The first thing actress
Well, not all of it anyway.
But it's hard not to deal with the subject, especially given the playful title: "Dr. Ruth, All the Way" — and the profile of its subject, Dr,
Only it's cuter, coming from the diminutive grandmother with the helium voice and the upbeat attitude.
In Mark St. Germain's show, which is receiving its world premiere at Barrington Stage Company's second theater in Pittsfield, Mass., the back story of the woman is just as extraordinary as her sex talk. The good doctor is far more that the sum of those private body parts she so often talks about.
At age 9 in 1939, an only child of Orthodox Jews, she was sent from
At 20, she trained as a Haganah sniper in pre-independence Palestine. She was seriously wounded and lost part of her right foot by an exploding shell in 1948.
At 22, she studied in France with famed psychologist Jean Piaget and immigrated to the United States in 1956.
She married three times, raised two children —- and then started her media career in 1980 at the age of 52, becoming the most well-known expert on sex, with her no-nonsense talk given with a dollop of maternal cheer.
"Her story is unbelievable," says Rupp, 61, during an afternoon break on the day of her first preview. "And what she has gone through. You look at this woman with this good humor, who is kind without any mean -spiritedness, and who loves life — it's simply amazing."
Rupp, who is best known for her portrayal of the daffy mother Kitty Forman in TV's
"I don't talk about sex a lot," says the Boxford, Mass.-raised Rupp, who says she came from "New England, practical stock. And who wants to listen to a show about sex for 90 minutes? I don't. I just really don't. But Mark said, 'No, no, Debra Jo. Did you know that she was a sniper in the Israeli Army?' Well, when he said that I just had to do it."
Germain knows his way around the biographical block having written the off-Broadway hit "Freud's Last Session" (about a meeting between psychiatrist and atheist Sigmund Freud and British author and Christian C.S. Lewis), which he developed at the Berkshire theater. Last summer "Best of Enemies," his play about a Klansman and an African-American Civil Rights advocate, premiered at the theater.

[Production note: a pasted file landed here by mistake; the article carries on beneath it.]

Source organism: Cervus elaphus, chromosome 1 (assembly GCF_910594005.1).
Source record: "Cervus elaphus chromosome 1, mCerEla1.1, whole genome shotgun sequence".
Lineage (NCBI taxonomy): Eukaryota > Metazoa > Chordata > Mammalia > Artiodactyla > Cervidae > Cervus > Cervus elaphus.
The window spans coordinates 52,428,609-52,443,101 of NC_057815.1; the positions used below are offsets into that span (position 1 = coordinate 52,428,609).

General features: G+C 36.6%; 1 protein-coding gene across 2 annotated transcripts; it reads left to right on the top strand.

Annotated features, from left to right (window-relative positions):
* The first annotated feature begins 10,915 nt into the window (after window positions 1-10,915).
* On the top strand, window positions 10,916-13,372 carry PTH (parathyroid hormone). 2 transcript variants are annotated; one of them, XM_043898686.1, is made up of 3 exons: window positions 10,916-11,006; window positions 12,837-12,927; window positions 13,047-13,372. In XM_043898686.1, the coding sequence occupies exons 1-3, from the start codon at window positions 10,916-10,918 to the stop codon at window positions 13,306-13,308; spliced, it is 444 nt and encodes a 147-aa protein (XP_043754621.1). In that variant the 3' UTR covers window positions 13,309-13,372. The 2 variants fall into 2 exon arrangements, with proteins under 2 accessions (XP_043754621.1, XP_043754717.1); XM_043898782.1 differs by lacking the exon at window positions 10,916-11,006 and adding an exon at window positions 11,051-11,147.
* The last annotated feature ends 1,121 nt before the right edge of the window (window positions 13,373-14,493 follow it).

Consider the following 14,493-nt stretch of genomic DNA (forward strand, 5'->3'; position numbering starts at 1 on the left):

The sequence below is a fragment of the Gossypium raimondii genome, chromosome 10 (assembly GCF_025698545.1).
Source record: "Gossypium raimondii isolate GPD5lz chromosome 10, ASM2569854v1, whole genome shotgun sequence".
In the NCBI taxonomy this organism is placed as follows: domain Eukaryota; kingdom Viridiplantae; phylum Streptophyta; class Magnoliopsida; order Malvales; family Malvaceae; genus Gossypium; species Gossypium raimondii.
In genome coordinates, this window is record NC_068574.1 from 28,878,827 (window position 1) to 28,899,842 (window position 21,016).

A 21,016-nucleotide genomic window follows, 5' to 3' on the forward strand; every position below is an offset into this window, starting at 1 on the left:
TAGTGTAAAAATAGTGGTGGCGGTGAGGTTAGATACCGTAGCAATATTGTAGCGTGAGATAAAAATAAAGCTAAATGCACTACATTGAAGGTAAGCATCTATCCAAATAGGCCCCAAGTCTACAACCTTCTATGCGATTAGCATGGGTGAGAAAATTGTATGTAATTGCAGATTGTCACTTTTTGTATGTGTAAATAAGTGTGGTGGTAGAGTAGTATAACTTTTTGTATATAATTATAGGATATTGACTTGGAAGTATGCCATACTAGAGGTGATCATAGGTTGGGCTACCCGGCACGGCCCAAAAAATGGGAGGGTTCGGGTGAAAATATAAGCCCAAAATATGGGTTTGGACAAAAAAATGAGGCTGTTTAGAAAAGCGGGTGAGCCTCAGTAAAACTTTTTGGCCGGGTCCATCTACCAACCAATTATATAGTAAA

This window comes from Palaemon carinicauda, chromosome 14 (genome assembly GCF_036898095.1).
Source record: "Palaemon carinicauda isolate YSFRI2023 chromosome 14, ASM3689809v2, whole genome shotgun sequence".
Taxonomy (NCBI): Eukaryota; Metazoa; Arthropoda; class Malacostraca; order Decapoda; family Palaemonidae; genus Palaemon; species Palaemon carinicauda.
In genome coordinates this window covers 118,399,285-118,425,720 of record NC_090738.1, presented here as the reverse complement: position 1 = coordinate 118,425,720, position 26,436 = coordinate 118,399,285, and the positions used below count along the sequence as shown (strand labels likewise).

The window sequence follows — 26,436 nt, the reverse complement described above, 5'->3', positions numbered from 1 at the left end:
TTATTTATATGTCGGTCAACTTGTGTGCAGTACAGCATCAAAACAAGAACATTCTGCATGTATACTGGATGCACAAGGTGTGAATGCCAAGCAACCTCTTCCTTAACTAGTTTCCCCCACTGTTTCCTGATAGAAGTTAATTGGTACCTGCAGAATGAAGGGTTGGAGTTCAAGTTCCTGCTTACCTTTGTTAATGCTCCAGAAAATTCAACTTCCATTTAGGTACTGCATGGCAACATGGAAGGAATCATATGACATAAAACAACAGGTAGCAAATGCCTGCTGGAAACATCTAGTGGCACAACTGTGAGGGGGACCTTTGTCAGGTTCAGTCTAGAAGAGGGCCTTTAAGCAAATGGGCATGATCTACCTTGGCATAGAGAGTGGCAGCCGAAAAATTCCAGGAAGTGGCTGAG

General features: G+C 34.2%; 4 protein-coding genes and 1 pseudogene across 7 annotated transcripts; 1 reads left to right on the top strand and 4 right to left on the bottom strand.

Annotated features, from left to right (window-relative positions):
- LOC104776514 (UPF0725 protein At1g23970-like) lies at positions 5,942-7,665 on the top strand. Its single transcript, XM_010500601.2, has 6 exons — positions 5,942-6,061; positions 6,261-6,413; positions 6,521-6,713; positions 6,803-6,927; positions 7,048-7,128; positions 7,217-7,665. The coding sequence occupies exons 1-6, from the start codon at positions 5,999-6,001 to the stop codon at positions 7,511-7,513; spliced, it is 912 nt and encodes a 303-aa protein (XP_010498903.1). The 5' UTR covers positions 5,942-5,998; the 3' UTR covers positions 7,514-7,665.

Rupp met Westheimer, 84, before rehearsals began at the doctor's Washington Heights apartment that overlooks the
Like Dr. Ruth, Rupp at five-foot-two is a small woman. (Dr. Ruth is four-feet-seven.)
"Dr. Ruth is the only person who has ever said to me, 'You are so tall!'
"She liked my eyes," Rupp says of their first meeting. "As we talked she held my hand, though I'm not a physical person. I'm German, which here is a good thing here. My family was apparently Jewish many generations ago but we were never raised that way."
Asked for other similarities, Rupp says: "We both have high energy. We both lived our life looking up. We do march with purpose."
Westheimer's home is void of any sexual images on display, says Rupp, but the good doctor showed her guests framed shadow-box photos.
"Look at this," Rupp says putting in Westheimer's German-Hebrew-whatever accent. "It was an image of a man and a woman holding hands under a tree and then she flipped it up and it is a 3D image of them having sex. I am not a prude but I just ..."
Rupp says she's been in close phone contact with Westheimer during the show's development. " I think she's excited about this and she wants to be part of this."
The play takes place in 1997 shortly after the death of Westheimer's husband as she begins to pack up her apartment, recounting her life to the audience.
Rupp remembers hearing Dr. Ruth on late night radio when she first started broadcasting her sex-talk show.
"I was shocked when she first started," Rupp says, adding there was something about the heavily accented little woman that she found appealing.
"She says in the show, 'Why did they listen? [referring to her radio audience]. People need to talk about sex and here was this matronly woman who did. I think my accent helped. I think they thought I sounded like Sigmund Freud. I made them laugh. A lesson learned with humor is a lesson remembered'."
Rupp says she is continually amazed at Westheimer's resilient life. ("She thought 'Resilience' would be an apt name for the play.")
"She watched the SS put her father on a truck and she would never see him again. The actress in me wants to sob, but she doesn't. By the time she was 17 she lived in three countries and learned their languages. She lost the top of her right foot when it was blown off. She is unbelievable.' I'm sorry, you look around and children when they're 17 and you go, 'Really? Your life is so horrible. Really'?"
"As she says in the play, 'When I get knocked down I say done and move on. What other choice is there'?"
And for Rupp?
She laughs. "I don't say 'done.' I dwell in it for a while. It say, 'Done, poor-me-poor-me-poor-me, and then move on."
Playing Westheimer has given Rupp an added perspective on her own life.
"It has made me think of my family in a much deeper way. I feel more grounded as a person. I feel that this is important and an important story to tell. For people who feel they have it so bad. I want to say, like Ruth, 'Look at what you can do. Look at what a great spirit can accomplish'!"
DR RUTH, ALL THE WAY runs through July 21 at St. Germain Stage (formerly Stage 2) at the Blatt Performing Arts Center, 36 Linden St., Pittsfield, Mass. Information: 413-236-888 and http://www.barringtonstageco.org
DR. RUTH WESTENHEIMER will be the focus of "Talking Sex with Dr. Ruth" in a question and answer session at the Barrington Stage Company's Main Stage, 30 Union St., Pittsfield, Mass. Monday, July 2, at 7 p.m. The event will be moderated by Mark St. Germain, playwright of "Dr. Ruth, All the Way." Tickets are $25 and $35 with special $75 tickets that include a post-show reception with Dr. Ruth. Information: 413-236-8888 and http://www.barringtonstageco.org